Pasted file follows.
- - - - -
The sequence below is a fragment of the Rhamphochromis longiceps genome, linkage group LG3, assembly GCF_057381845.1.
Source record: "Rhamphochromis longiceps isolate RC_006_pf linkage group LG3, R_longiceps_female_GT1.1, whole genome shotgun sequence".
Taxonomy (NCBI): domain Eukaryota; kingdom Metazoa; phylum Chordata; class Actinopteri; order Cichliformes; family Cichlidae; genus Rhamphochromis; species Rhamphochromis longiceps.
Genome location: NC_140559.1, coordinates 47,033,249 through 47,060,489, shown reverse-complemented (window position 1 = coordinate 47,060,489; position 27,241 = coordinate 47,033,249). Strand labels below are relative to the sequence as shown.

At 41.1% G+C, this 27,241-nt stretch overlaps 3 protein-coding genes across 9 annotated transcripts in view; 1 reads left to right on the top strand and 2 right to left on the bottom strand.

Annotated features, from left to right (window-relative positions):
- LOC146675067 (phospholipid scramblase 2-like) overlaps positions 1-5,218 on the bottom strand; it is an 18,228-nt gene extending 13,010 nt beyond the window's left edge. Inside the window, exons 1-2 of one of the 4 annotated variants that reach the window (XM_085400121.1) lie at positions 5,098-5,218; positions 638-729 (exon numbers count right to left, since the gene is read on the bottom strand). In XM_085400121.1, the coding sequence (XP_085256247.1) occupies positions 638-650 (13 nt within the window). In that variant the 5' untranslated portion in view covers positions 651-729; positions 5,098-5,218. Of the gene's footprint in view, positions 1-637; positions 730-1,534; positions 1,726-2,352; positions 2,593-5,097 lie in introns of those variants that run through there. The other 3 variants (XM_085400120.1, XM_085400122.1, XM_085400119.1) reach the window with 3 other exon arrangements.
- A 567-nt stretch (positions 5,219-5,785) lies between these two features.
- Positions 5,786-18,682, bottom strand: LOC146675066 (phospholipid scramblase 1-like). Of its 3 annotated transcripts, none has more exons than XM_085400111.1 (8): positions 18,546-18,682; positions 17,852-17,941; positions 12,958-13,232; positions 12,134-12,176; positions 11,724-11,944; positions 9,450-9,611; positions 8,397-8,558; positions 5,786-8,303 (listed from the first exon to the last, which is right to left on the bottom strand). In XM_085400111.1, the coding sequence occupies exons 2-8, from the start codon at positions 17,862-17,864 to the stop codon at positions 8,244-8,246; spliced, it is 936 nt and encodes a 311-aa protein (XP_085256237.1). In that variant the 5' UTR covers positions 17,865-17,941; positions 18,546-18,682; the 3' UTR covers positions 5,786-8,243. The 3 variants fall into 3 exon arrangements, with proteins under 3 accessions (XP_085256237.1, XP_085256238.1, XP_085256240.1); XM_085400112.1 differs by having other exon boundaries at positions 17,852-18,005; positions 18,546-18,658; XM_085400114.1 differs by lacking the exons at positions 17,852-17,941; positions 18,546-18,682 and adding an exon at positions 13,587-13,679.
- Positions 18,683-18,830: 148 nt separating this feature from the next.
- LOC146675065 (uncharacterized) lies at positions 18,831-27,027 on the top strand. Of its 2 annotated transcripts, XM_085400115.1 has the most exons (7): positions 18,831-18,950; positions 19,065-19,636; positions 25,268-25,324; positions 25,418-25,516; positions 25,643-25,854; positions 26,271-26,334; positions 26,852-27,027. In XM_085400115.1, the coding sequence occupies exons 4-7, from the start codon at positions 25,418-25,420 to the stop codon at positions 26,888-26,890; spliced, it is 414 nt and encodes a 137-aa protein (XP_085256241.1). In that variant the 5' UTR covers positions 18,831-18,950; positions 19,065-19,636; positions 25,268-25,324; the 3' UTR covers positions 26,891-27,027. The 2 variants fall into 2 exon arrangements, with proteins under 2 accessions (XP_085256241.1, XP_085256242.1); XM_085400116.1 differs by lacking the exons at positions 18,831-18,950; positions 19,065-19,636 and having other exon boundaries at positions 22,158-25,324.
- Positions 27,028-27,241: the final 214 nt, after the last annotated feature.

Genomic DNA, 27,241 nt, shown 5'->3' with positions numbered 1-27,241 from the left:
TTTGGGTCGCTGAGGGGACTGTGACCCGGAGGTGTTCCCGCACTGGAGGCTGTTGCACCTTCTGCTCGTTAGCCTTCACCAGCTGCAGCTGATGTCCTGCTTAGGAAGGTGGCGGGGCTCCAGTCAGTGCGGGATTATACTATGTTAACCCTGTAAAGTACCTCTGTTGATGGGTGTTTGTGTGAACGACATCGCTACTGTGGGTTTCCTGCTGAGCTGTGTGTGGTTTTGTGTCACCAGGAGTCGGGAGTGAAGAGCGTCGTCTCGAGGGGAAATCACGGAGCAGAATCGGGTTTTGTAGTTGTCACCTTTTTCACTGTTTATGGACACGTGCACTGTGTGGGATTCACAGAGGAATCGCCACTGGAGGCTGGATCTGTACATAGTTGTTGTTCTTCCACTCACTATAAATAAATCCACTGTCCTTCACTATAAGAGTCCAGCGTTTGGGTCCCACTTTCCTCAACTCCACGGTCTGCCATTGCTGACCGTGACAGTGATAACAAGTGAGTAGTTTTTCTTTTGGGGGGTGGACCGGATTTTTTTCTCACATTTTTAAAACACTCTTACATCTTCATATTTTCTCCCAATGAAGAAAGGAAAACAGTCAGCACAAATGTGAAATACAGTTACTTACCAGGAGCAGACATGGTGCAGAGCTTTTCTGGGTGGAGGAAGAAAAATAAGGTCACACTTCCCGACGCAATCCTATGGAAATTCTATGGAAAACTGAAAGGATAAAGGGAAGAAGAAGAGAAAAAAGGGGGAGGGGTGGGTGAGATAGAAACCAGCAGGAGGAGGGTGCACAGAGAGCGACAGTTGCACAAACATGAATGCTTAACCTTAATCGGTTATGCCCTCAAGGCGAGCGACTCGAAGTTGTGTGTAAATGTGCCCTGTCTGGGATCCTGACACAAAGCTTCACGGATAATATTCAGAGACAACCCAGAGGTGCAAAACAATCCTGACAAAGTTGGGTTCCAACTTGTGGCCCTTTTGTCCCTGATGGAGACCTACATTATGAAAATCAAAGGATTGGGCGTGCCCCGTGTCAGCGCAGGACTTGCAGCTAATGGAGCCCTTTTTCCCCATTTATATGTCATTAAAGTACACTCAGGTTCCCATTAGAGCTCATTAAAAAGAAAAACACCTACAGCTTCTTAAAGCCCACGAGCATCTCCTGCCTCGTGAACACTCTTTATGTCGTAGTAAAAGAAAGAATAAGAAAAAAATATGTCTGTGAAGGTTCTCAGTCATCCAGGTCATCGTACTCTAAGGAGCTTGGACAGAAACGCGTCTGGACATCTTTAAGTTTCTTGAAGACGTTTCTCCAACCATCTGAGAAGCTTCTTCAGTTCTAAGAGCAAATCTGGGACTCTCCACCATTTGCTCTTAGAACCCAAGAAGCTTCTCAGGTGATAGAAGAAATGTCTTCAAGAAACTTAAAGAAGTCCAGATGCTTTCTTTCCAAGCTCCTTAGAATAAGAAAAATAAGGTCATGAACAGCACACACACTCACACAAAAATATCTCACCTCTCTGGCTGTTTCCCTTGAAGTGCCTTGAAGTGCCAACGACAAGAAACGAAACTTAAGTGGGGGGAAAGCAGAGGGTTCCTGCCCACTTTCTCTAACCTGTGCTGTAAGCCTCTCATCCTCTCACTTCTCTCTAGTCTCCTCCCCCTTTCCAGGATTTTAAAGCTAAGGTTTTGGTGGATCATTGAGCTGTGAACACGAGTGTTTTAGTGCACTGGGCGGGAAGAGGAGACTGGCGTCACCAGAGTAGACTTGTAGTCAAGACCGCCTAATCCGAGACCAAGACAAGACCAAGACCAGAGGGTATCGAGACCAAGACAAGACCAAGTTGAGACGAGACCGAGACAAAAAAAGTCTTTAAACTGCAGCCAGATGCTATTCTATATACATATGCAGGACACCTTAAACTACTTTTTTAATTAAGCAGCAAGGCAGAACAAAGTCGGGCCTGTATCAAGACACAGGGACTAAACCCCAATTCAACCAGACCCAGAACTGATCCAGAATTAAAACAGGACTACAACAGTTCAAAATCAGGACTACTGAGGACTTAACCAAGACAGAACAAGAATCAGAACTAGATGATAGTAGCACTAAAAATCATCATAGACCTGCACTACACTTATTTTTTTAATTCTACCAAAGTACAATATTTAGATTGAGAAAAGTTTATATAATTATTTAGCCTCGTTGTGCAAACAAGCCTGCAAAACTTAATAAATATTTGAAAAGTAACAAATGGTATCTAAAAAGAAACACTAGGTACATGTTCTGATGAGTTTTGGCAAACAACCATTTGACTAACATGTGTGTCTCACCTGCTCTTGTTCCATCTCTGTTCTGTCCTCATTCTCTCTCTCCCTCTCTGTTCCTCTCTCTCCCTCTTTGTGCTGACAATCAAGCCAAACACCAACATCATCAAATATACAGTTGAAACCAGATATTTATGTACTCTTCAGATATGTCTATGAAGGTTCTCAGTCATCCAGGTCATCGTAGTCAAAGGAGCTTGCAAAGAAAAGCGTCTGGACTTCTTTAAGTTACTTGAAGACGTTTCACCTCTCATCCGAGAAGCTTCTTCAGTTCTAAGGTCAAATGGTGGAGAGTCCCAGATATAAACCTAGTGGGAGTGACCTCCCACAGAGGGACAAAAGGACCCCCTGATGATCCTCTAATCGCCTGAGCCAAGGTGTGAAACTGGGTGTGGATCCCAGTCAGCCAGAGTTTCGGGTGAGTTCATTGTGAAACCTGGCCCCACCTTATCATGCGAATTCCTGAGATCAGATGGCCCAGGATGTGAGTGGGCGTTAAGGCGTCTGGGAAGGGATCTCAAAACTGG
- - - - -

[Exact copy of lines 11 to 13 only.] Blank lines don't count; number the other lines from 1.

- LOC146675065 (uncharacterized) lies at positions 18,831-27,027 on the top strand. Of its 2 annotated transcripts, XM_085400115.1 has the most exons (7): positions 18,831-18,950; positions 19,065-19,636; positions 25,268-25,324; positions 25,418-25,516; positions 25,643-25,854; positions 26,271-26,334; positions 26,852-27,027. In XM_085400115.1, the coding sequence occupies exons 4-7, from the start codon at positions 25,418-25,420 to the stop codon at positions 26,888-26,890; spliced, it is 414 nt and encodes a 137-aa protein (XP_085256241.1). In that variant the 5' UTR covers positions 18,831-18,950; positions 19,065-19,636; positions 25,268-25,324; the 3' UTR covers positions 26,891-27,027. The 2 variants fall into 2 exon arrangements, with proteins under 2 accessions (XP_085256241.1, XP_085256242.1); XM_085400116.1 differs by lacking the exons at positions 18,831-18,950; positions 19,065-19,636 and having other exon boundaries at positions 22,158-25,324.
- Positions 27,028-27,241: the final 214 nt, after the last annotated feature.

Genomic DNA, 27,241 nt, shown 5'->3' with positions numbered 1-27,241 from the left: